Closed or closing schools will soon become parks under a new agreement between Rockford Public Schools and the Rockford Park District. The School Board and Park District Board of Commissioners approved an intergovernmental agreement tonight that will help develop a new elementary school in Cherry Valley and turn land at White Swan, Thompson and New Milford elementary schools over to the Park District for neighborhood recreational opportunities.
The strategic land management agreement outlines 18 acres of Park District-owned land at Harrison Avenue and Perryville Road, which is Southeast Community Park. Under terms of the agreement, RPS 205 will use that land to build a new school in Cherry Valley. RPS 205 will exchange it for land at White Swan (4.72 acres), Thompson (8.49 acres), and New Milford (3.65 acres) schools. White Swan and Thompson are scheduled to close after the 2017-18 school year. New Milford Elementary closed after the 2010-11 school year.
RPS 205 will first demolish those buildings, and then turn the green space over to the Park District. New Milford School will serve as open space for passive recreation. Thompson School likewise will have an interim period of serving primarily as open space; there is also a paved area along the east property line that will remain to provide connectivity to the Charles Street multi-use path. White Swan School will retain the existing playground along with fencing and select paved areas.
The Park District is committed to providing park space and recreational facilities that meet the recreational needs of this and succeeding generations. “It is our goal to provide exceptional parks and recreational facilities that reflect a high return on available resources. We believe neighborhood parks should be free of major barriers, and located less than one mile away from most residences within the District. This land swap helps us achieve that goal,” said Rockford Park District Executive Director Tim Dimke.
School Board and district leaders are committed to not letting shuttered schools become neighborhood eyesores. The board has allocated money for building demolition in its capital plan. “The Park District continues to be a valued partner not only to Rockford Public Schools, but to our community,” said Superintendent Ehren Jarrett. “Our continued partnership provides tremendous value for taxpayers of both entities, in addition to providing a quality site for the new elementary school in Cherry Valley.”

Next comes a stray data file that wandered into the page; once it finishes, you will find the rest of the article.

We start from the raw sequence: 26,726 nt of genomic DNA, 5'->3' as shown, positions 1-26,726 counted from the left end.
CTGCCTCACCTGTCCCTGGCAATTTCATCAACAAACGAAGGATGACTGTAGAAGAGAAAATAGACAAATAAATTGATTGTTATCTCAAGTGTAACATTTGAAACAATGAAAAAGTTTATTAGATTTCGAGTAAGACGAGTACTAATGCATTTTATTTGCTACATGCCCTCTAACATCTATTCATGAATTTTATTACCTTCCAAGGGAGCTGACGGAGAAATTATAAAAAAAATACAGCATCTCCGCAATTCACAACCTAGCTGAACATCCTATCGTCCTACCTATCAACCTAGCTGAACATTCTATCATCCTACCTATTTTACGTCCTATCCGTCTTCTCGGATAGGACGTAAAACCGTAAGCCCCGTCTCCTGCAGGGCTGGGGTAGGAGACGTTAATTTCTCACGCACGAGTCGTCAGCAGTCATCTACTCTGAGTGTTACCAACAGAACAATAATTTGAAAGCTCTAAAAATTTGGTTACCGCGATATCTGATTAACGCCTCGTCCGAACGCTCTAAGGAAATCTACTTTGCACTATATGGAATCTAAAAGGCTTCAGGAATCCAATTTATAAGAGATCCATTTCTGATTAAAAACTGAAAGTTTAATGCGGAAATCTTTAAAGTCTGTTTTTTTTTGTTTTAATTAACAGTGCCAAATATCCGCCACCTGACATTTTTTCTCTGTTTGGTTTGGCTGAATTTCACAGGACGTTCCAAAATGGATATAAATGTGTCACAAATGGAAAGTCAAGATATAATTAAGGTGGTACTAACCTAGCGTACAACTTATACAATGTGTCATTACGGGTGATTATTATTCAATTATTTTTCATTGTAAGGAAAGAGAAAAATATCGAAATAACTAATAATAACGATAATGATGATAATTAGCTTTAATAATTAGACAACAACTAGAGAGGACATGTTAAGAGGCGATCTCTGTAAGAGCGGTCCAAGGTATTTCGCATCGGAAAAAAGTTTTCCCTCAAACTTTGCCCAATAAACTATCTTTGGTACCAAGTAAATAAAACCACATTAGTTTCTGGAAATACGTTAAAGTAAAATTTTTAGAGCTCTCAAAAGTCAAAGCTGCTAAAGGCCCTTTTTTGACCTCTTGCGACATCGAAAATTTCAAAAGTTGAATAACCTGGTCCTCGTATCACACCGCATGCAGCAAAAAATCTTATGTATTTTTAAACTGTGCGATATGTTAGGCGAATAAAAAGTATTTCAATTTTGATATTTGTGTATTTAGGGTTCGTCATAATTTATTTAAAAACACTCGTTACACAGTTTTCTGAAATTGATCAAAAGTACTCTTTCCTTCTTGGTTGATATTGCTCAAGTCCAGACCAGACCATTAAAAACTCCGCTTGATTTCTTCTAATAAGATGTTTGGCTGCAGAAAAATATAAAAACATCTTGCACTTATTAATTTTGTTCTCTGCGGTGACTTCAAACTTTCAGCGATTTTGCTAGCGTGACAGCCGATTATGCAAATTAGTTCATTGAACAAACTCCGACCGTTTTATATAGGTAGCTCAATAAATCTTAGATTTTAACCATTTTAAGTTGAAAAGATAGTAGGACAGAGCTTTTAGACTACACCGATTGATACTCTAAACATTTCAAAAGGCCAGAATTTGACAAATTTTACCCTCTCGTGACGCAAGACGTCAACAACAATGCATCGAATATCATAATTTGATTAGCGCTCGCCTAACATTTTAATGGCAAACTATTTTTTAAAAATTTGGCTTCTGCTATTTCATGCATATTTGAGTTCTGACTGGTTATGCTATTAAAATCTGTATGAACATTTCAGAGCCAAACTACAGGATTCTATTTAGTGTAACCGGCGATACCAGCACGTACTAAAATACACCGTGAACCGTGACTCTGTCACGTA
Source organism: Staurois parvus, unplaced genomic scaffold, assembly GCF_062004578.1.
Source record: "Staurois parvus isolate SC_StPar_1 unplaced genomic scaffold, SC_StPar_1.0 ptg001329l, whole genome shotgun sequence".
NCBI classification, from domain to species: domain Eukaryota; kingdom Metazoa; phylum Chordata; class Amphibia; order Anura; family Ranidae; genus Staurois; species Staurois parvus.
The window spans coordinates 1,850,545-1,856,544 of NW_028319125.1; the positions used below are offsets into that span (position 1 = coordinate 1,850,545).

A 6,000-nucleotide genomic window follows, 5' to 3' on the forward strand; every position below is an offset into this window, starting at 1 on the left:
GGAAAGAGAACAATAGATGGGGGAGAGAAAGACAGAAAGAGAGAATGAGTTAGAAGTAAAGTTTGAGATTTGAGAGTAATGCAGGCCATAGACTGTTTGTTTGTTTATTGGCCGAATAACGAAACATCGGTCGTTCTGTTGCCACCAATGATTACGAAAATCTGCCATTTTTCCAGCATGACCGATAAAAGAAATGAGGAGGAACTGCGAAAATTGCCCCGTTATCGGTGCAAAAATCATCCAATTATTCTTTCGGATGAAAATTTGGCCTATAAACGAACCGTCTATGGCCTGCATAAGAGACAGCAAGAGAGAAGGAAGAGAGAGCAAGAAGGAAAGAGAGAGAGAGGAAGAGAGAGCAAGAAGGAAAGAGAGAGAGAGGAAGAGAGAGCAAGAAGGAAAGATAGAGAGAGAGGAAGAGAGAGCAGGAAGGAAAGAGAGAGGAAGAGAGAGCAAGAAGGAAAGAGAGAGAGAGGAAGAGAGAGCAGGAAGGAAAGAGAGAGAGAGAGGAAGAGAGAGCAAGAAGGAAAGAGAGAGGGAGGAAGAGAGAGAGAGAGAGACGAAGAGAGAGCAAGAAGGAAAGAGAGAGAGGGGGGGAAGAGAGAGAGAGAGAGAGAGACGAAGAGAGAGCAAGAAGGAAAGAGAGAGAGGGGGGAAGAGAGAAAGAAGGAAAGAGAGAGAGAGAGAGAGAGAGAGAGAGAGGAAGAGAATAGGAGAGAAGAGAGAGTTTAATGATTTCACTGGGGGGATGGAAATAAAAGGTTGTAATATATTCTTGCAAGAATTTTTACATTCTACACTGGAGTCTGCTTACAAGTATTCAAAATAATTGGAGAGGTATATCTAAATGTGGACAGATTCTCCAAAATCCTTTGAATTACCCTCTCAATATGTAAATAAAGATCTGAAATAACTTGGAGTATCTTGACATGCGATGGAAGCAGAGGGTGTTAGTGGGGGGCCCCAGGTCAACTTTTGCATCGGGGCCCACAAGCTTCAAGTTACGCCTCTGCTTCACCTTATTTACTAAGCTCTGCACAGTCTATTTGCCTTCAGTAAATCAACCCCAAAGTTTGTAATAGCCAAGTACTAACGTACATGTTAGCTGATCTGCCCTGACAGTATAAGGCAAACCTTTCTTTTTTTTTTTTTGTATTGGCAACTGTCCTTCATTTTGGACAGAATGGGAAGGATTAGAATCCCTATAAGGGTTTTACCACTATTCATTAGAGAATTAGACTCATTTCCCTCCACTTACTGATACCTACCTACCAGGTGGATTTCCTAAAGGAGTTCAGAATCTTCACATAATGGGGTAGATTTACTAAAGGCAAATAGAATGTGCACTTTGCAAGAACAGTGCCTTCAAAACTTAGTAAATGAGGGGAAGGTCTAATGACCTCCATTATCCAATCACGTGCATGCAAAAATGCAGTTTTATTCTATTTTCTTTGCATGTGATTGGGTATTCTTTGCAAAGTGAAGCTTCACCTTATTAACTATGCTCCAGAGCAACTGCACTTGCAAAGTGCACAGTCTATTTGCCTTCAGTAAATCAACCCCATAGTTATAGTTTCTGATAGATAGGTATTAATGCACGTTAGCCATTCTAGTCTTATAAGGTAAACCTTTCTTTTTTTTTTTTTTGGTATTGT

Rockford Public Schools and the Rockford Park District have been collaborating on four key areas since July 2013. These key focus areas include:
- Recreational and educational programming
- Holistic sports programs for all schools, all sports, and all kids
- Building and facility use
- Strategic land management/joint playground repair and replacement
- Joint purchasing/leveraging tax dollars
By “Teaming Up for Youth,” the two organizations have worked to reduce duplication, improve efficiencies and cost savings for taxpayers, and enhance sports and education programs for students.
In other business: The School Board tonight approved additional intergovernmental agreements relating to the new school in Cherry Valley:
- Winnebago County will provide 50 percent of the cost of an entrance, access and turn lanes on Perryville Road for the new school in Cherry Valley. The work is estimated at $240,000.
- The Village of Cherry Valley will pay $407,460 for the following improvements: A berm to separate the school and adjacent houses, the access road off Perryville Road, and half the cost of an interchange off Perryville Road. According to the agreement, RPS 205 will demolish the current Cherry Valley School within two years of the building’s closure. Within 60 days after demolition, the property will be conveyed to the village. Village trustees approved the agreement at a special board meeting Dec. 21, 2016.
On Jan. 24, the School Board approved an intergovernmental agreement with the City of Rockford regarding Walker Elementary, which closed after the 2015-16 school year. The City Council will issue requests for proposal to develop Walker School, and report to the RPS 205 building disposition subcommittee by July. The School Board would consider any feasible requests for proposal. Before the School Board votes, disposition subcommittee members plan to bring any feasible requests back to the community to collect feedback. The School Board has the final say on what would happen to that property.